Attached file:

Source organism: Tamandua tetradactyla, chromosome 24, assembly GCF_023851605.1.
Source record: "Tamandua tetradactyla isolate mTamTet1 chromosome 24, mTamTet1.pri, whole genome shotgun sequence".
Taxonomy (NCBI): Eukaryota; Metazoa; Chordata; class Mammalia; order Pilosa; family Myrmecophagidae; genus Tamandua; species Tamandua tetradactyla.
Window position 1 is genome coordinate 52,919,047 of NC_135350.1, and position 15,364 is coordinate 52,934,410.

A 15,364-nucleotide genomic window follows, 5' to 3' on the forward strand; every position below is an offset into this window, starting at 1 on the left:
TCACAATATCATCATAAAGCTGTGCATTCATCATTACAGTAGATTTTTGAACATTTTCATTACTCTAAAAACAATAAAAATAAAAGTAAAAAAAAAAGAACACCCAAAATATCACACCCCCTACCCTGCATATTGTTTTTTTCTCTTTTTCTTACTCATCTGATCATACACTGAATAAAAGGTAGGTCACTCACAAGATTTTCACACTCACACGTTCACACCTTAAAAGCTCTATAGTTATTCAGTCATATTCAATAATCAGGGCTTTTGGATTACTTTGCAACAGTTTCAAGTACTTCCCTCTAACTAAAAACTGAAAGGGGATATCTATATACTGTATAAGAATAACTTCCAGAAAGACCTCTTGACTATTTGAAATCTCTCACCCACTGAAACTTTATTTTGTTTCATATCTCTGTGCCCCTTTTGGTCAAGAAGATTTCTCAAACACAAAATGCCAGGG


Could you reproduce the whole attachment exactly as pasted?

Source organism: Tamandua tetradactyla, chromosome 24, assembly GCF_023851605.1.
Source record: "Tamandua tetradactyla isolate mTamTet1 chromosome 24, mTamTet1.pri, whole genome shotgun sequence".
Taxonomy (NCBI): Eukaryota; Metazoa; Chordata; class Mammalia; order Pilosa; family Myrmecophagidae; genus Tamandua; species Tamandua tetradactyla.
Window position 1 is genome coordinate 52,919,047 of NC_135350.1, and position 15,364 is coordinate 52,934,410.

A 15,364-nucleotide genomic window follows, 5' to 3' on the forward strand; every position below is an offset into this window, starting at 1 on the left:
TCACAATATCATCATAAAGCTGTGCATTCATCATTACAGTAGATTTTTGAACATTTTCATTACTCTAAAAACAATAAAAATAAAAGTAAAAAAAAAAGAACACCCAAAATATCACACCCCCTACCCTGCATATTGTTTTTTTCTCTTTTTCTTACTCATCTGATCATACACTGAATAAAAGGTAGGTCACTCACAAGATTTTCACACTCACACGTTCACACCTTAAAAGCTCTATAGTTATTCAGTCATATTCAATAATCAGGGCTTTTGGATTACTTTGCAACAGTTTCAAGTACTTCCCTCTAACTAAAAACTGAAAGGGGATATCTATATACTGTATAAGAATAACTTCCAGAAAGACCTCTTGACTATTTGAAATCTCTCACCCACTGAAACTTTATTTTGTTTCATATCTCTGTGCCCCTTTTGGTCAAGAAGATTTCTCAAACACAAAATGCCAGGG